Hell's Angels is a groundbreaking and captivating work of sociology and journalism, a portrait of a subculture that challenges and defies mainstream society. It is also a daring and dangerous work of Gonzo journalism, a testament to Thompson's courage and curiosity.


The Curse of Lono




This is Thompson's account of his trip to Hawaii in 1980 to cover the Honolulu Marathon for Running magazine, accompanied by his illustrator Ralph Steadman. He goes to report on the race, but he ends up getting involved in a series of bizarre and hilarious incidents that have nothing to do with running.


He encounters sharks, volcanoes, storms, witch doctors, drug dealers, and cults. He consumes large amounts of drugs, alcohol, and local delicacies. He also explores the history, the culture, the legends, and the mysteries of Hawaii.


He also develops a strange obsession with Lono, The Curse of Lono




This is Thompson's account of his trip to Hawaii in 1980 to cover the Honolulu Marathon for Running magazine, accompanied by his illustrator Ralph Steadman. He goes to report on the race, but he ends up getting involved in a series of bizarre and hilarious incidents that have nothing to do with running.


He encounters sharks, volcanoes, storms, witch doctors, drug dealers, and cults. He consumes large amounts of drugs, alcohol, and local delicacies. He also explores the history, the culture, the legends, and the mysteries of Hawaii.


He also develops a strange obsession with Lono, the Hawaiian god of fertility and war, who is said to have cursed the islands with his wrath and madness. He believes that he is the reincarnation of Lono, and that he has to fulfill a prophecy by performing a ritual sacrifice.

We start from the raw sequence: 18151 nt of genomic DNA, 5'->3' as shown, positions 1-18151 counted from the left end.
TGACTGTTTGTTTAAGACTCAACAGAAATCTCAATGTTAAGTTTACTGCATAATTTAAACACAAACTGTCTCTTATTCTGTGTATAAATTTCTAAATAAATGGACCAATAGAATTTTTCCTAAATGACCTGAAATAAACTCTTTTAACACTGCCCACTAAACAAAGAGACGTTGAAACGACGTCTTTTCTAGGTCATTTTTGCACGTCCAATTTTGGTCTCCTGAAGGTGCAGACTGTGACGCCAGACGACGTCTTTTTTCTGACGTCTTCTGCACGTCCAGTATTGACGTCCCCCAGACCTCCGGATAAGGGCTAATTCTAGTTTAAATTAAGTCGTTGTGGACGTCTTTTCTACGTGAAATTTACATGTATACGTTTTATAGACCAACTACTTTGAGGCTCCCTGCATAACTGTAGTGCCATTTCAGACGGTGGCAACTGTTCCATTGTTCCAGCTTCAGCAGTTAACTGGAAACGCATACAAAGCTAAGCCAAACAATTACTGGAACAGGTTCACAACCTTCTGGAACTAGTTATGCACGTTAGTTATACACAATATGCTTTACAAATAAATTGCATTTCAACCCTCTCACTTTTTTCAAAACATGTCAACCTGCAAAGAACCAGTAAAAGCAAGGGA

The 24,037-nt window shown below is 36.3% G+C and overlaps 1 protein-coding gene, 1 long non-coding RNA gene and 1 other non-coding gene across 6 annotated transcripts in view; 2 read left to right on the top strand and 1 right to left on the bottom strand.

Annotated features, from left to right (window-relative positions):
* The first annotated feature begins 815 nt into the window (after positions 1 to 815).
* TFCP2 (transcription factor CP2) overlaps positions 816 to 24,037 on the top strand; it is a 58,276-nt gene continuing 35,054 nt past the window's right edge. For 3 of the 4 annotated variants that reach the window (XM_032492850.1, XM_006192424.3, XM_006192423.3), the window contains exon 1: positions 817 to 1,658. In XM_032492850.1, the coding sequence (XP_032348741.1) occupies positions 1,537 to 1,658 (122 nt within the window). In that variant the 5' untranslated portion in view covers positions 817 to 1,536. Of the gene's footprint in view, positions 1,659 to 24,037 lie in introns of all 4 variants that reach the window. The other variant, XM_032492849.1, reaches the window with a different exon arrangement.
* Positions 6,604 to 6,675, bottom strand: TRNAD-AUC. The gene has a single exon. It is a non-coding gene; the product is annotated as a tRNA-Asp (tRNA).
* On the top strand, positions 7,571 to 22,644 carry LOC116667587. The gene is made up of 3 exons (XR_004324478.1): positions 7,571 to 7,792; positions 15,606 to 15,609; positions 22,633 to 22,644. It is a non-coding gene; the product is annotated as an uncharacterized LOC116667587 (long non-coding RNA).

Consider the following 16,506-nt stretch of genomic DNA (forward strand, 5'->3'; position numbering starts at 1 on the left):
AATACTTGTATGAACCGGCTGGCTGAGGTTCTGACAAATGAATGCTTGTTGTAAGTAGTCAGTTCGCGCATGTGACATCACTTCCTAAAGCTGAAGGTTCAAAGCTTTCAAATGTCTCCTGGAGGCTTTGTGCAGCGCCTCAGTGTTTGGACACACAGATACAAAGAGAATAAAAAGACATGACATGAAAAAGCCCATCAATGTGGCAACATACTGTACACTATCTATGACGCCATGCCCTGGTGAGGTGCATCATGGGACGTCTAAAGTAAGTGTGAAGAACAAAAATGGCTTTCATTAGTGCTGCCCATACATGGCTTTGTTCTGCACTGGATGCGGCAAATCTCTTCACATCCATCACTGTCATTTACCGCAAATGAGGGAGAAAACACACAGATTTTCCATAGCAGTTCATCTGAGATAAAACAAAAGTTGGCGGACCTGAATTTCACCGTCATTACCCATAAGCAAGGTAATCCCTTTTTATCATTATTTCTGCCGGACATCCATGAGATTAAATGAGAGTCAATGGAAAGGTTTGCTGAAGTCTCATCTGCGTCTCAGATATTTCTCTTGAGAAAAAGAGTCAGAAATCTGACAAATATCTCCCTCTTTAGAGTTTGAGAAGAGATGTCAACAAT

The Curse of Lono is a hilarious and surreal work of Gonzo journalism, a travelogue that turns into a nightmare. It is also a stunning and beautiful work of art, featuring Steadman's illustrations that complement and contrast Thompson's words.


Kingdom of Fear: Loathsome Secrets of a Star-Crossed Child in the Final Days of the American Century




This is Thompson's last book before his death in 2005, a memoir-cum-manifesto that reflects on his life, career, politics, and philosophy. He recounts some of his most memorable and outrageous experiences, such as his childhood pranks, his encounters with celebrities and politicians, his brushes with the law, his experiments with drugs and weapons, and his suicide attempts.


He also comments on some of the most important and disturbing events and trends of his time, such as the 9/11 attacks, the War on Terror, the Patriot Act, the Bush administration, the media, and the corporate takeover of America.


He also expresses some of his most personal and profound thoughts and feelings, such as his love for his family and friends, his fear for the future of his country and the world, his anger at the injustice and corruption he sees everywhere, and his hope for a better and freer society.


Kingdom of Fear is a powerful and poignant work of Gonzo journalism, a memoir that is also a manifesto. It is also a fitting farewell to one of the most original and influential writers of our time, a man who lived and died by his own words.


How to read Hunter S Thompson Collection